Crucifixion or Zealotry

C.T. Studd’s grave in Ibambi

Zealotry is defined as a fanatical and uncompromising pursuit of religious, political, or other ideals. These days, the word evokes something negative. But many outstanding missionaries have been full of zeal. I remember standing at the grave of C. T. Studd in the village of Ibambi in the Congo and thinking of what brought him there – his dogged pursuit of taking the Gospel to the geographic center of Africa. At the time, most missionaries stuck to the coasts as travel inland involved long overland treks on foot.

Studd gave up a successful career in cricket for the precarious life of a missionary in the Belgian Congo in the early 20th century, where he died of untreated gallstones in 1931. He was a certain kind of zealot.

Frail but impassioned Siangombe exhorting other translators

It was near Ibambi that I first met Siangombe – a frail shell of a man riddled with health problems who had obviously once been healthy and robust. His decline was caused by his encounters with the Mai Mai militia. Their beloved country had undergone more than a century of brutal rule or interference by outside powers, and they wanted it ended. In fact, they wanted to get rid of all outside influence so that the Congo would be pure. Because Christianity came from outside, the Mai Mai opposed it the same was they opposed everything they considered not purely Congolese – violently.

Because Siangombe was a Christian and, worse, a Bible translator, the Mai Mai repeatedly beat and persecuted him. Miraculously, he survived. The Mai Mai are true zealots in the worst sense of the term. They have a reasonable, even noble, cause – the liberation of their country from foreign powers. But they add two twists:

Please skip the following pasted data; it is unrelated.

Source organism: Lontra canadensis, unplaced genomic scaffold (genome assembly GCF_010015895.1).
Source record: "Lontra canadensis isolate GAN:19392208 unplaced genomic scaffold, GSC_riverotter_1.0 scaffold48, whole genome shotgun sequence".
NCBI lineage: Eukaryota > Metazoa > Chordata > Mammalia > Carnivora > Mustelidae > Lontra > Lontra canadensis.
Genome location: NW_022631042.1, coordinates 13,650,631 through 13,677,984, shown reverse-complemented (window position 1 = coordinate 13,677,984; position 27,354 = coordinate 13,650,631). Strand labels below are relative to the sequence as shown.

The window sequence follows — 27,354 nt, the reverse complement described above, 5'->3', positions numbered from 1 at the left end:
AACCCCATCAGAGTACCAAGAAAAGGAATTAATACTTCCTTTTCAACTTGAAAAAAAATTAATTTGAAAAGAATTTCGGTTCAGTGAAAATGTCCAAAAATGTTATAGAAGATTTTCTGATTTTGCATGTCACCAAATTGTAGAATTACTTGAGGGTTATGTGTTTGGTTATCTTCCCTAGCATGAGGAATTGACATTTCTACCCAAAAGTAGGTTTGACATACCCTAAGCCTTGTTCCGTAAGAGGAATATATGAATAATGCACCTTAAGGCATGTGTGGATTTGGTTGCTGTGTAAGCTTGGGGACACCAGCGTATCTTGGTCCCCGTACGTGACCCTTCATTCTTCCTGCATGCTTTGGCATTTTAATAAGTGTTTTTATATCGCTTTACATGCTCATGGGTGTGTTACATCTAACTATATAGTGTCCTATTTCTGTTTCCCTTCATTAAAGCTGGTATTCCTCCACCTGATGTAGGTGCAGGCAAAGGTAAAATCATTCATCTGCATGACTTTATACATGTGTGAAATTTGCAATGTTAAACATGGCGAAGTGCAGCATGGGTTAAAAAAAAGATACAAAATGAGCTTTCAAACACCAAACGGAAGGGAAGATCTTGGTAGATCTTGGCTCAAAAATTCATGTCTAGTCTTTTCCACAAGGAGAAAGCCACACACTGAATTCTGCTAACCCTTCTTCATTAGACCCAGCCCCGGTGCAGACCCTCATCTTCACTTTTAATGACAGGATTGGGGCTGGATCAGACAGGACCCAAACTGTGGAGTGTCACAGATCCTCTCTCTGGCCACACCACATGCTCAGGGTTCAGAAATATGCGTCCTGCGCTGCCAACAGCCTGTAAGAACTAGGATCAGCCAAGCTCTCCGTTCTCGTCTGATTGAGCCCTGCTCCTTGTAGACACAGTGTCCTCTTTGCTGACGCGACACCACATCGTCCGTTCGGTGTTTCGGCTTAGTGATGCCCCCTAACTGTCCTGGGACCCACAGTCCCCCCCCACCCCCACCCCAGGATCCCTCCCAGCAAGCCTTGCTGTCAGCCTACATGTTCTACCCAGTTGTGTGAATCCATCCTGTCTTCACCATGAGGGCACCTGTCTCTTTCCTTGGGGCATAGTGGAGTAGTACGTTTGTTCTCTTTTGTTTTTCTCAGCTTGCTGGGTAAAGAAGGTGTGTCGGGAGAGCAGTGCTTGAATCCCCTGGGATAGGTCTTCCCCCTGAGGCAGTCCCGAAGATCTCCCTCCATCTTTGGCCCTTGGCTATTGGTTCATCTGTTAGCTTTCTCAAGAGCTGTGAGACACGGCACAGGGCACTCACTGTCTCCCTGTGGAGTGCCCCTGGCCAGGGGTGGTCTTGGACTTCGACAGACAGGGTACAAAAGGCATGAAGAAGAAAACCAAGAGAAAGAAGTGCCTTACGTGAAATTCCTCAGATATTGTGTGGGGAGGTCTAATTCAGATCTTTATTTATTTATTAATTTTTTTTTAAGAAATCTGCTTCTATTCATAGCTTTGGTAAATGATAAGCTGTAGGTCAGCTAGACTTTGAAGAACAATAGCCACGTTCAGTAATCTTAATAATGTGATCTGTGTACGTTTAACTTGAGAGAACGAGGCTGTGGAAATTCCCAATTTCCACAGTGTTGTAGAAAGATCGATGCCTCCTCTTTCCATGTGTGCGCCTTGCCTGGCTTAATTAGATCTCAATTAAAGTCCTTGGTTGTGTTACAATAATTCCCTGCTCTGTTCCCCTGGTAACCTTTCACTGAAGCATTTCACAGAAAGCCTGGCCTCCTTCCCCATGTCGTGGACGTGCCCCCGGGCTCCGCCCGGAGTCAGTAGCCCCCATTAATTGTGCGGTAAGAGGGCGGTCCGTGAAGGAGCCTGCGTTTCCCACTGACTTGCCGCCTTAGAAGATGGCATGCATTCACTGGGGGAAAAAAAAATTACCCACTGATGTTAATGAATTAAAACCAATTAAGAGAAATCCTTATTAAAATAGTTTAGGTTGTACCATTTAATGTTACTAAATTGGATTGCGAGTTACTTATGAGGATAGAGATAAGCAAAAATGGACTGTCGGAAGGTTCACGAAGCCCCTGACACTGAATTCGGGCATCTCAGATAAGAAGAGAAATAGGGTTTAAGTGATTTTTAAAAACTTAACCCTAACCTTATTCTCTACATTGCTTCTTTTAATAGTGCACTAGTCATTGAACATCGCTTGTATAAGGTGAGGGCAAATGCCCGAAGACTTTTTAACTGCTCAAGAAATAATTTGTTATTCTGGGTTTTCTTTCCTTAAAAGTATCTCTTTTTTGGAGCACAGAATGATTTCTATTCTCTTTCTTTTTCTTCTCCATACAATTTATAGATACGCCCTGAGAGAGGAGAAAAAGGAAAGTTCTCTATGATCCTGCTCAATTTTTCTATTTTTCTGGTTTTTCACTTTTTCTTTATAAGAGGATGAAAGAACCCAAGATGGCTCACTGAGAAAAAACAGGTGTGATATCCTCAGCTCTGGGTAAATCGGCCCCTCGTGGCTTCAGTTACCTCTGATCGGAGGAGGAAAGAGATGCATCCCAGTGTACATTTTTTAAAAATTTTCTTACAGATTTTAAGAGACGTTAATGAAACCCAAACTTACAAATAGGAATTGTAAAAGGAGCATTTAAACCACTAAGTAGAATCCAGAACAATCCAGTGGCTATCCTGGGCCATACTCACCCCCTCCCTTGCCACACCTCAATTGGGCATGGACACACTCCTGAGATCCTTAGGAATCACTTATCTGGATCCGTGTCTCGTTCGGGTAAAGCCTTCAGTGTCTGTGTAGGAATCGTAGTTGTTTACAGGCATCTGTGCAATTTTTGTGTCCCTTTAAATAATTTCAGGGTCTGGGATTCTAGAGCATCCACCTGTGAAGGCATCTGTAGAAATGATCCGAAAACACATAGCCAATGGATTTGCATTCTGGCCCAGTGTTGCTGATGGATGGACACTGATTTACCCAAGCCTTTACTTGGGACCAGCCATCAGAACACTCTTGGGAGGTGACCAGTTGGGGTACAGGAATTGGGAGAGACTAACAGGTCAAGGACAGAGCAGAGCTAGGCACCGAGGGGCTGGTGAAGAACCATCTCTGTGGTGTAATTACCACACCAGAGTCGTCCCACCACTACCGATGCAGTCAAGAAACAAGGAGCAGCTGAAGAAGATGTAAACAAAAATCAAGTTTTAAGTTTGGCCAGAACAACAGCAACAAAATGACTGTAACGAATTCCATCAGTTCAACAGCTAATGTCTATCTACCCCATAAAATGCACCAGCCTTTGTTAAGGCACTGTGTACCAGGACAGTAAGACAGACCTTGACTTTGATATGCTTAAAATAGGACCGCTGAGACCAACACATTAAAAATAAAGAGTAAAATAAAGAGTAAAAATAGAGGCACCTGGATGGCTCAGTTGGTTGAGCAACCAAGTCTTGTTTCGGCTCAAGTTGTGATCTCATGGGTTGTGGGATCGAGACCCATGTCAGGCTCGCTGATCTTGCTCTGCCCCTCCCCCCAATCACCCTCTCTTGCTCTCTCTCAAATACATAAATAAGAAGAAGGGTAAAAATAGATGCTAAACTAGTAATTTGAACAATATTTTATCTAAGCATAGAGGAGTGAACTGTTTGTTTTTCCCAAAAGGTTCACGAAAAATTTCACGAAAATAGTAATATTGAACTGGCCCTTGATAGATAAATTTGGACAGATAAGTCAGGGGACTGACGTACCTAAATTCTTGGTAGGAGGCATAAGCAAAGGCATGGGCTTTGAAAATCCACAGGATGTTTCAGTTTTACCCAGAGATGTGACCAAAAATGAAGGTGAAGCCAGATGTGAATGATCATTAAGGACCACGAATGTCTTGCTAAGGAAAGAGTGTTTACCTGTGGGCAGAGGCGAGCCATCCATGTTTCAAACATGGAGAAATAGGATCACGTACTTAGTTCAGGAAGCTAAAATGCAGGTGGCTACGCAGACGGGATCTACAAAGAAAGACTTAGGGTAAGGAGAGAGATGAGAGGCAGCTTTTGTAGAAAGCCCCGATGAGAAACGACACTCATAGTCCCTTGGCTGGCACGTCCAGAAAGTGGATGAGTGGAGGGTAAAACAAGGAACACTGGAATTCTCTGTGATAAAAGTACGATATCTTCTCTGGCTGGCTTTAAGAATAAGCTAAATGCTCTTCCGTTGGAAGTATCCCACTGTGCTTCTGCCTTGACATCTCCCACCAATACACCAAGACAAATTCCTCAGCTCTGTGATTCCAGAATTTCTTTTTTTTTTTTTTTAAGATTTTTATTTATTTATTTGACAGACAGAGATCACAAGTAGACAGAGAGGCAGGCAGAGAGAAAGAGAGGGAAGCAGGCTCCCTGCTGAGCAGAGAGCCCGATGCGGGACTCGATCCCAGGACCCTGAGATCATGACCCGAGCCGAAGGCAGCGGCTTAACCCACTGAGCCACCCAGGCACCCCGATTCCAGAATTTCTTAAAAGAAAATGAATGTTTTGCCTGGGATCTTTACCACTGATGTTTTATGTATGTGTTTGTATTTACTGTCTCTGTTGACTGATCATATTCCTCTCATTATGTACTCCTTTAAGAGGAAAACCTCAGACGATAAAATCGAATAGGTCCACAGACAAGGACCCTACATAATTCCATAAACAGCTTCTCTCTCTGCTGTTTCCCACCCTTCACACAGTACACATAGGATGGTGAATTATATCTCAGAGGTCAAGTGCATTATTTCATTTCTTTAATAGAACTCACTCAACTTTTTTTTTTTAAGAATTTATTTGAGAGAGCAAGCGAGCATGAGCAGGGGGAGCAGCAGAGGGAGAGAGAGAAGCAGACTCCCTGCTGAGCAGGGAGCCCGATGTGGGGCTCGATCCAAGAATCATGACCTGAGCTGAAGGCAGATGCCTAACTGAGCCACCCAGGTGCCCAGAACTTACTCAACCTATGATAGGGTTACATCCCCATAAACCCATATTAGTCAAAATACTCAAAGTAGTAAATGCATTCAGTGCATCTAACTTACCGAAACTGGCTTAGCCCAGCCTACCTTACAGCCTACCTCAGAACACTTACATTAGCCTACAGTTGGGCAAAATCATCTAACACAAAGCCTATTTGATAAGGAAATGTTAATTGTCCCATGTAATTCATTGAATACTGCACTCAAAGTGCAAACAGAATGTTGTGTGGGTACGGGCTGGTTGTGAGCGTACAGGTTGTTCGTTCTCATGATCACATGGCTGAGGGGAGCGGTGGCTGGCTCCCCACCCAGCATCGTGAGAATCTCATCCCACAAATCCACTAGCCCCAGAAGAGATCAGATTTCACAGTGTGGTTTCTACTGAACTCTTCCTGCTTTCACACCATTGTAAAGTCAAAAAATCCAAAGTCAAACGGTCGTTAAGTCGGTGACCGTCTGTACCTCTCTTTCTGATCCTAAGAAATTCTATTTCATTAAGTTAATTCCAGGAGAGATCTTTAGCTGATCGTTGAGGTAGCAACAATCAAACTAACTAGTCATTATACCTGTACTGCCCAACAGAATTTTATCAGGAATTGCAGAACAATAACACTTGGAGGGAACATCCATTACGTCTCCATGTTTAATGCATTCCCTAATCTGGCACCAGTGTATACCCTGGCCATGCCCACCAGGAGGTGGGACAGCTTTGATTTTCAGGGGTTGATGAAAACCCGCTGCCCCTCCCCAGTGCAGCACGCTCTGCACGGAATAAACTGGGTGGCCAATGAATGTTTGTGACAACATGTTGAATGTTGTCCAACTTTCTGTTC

• They interpret their cause in a radical way – opposing all outside influences even those that do not seek to control the Congo and those that try to help, and
  • They are willing to hurt and kill others, including other Congolese, to accomplish it.

Some Congolese intellectuals defend the Mai Mai because of their unwavering stand against foreign influence, while excusing their atrocities or issuing weak and infrequent condemnations.

It is easy to think that evil people have evil intentions, but great evil is done by people with good intentions embedded in a political ideology.

Shakespeare’s evildoers stopped short at a dozen corpses. Because they had no ideology. – Aleksandr Solzhenitsyn

With their zealous good intentions embedded in a political ideology, the Mai Mai are brutal even toward people who agree with their basic cause but who disagree with the way they twist it. So poor Siangombe could not avoid Mai Mai wrath even though he too wanted his country to be run by Congolese and according to their wishes.

The crucifixion is the opposite of zealotry. God saw people doing evil things to each other, so he sent his only Son to be falsely accused, slandered and even killed. That’s a very different response to the evil in the world than zealotry. In response to man’s inhumanity to man, God hurt himself.

Similarly, C. T. Studd’s zeal caused him to sacrifice himself, not punish others.

Good Friday is a reminder that God’s approach to evil is not zealotry toward others, and so neither should it be ours.

Don’t let evil conquer you, but conquer evil by doing good. – Romans 12:21

The message of the cross is foolish to those who are headed for destruction! But we who are being saved know it is the very power of God. – 1 Corinthians 1:18

Ghanaian mustard tree

In Matthew chapter 13, Jesus gives a series of parables about his Kingdom. We might consider them an window into God’s action in this world. Here are two of them.